good question. I’m not sure. Here’s how they measure the currents in the ocean: http://en.wikipedia.org/wiki/Sverdrup : in “Sverdrups” apparently. And one sverdrup is equal to a volume of water that equals a million cubic meters of water per second! According to wikipedia, this is about equal to the entire volume of water that all the freshwater rivers drain into the ocean per second (in gallons you get a better sense of the enormity—264 million gallons of water per second)—so one sverdrup is the amount of water that is pouring into the ocean every second!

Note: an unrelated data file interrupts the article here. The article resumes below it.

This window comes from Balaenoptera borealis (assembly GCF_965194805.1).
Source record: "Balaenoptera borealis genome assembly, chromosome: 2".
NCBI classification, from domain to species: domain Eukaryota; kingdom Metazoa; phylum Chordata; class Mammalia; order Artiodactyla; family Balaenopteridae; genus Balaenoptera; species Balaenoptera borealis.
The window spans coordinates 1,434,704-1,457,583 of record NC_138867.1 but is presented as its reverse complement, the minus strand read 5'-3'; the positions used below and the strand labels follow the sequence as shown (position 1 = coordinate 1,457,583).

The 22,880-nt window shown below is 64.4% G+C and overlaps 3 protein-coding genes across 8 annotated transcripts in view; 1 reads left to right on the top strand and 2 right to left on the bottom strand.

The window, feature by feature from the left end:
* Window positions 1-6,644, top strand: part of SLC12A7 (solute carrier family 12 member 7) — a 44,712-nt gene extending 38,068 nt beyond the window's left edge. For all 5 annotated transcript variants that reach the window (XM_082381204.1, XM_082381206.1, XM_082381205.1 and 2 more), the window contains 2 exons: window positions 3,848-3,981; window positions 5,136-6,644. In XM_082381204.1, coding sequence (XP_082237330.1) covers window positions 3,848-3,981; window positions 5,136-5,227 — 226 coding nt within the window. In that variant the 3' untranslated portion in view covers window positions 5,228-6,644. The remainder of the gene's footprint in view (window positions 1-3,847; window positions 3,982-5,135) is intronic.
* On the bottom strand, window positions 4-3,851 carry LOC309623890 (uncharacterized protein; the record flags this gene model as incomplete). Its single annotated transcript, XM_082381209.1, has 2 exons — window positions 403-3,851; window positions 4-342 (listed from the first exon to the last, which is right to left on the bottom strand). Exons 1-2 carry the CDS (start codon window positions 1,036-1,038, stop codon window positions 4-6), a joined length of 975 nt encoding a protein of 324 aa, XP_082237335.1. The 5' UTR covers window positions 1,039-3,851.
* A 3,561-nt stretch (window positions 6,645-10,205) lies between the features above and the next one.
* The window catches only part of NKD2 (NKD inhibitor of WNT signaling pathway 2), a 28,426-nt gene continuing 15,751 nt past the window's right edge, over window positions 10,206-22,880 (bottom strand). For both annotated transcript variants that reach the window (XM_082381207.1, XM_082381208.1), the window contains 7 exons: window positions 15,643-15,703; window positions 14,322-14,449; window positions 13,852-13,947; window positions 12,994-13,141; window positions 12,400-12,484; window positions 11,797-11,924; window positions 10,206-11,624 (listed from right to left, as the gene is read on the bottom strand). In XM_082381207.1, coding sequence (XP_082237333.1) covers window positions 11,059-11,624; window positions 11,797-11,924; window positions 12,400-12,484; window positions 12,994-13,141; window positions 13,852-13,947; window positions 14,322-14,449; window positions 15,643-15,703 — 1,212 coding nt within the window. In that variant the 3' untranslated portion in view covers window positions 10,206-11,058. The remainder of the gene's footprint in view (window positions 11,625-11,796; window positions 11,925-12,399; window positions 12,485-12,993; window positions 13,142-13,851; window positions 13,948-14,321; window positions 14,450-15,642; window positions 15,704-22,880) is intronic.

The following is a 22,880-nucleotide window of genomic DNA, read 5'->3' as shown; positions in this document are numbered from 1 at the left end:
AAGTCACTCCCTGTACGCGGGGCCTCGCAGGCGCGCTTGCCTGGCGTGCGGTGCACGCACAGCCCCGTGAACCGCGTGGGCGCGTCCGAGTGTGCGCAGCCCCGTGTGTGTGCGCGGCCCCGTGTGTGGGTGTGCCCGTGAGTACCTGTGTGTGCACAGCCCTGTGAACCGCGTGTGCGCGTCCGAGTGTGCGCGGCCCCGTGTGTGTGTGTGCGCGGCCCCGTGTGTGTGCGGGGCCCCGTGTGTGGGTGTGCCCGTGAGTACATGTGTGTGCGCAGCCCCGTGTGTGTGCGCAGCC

Wikipedia says that the current in the gulf stream varies between 30 and 150 sverdrups because of the temperature range (possibly during the seasons). This other site seems to repeat these figures: it says this: “The Gulf Stream, a surface current in the North Atlantic, carries 4500 times more water than the Mississippi River. Each second, ninety million cubic meters of water is carried past Chesapeake Bay (US) in the Gulf Stream”
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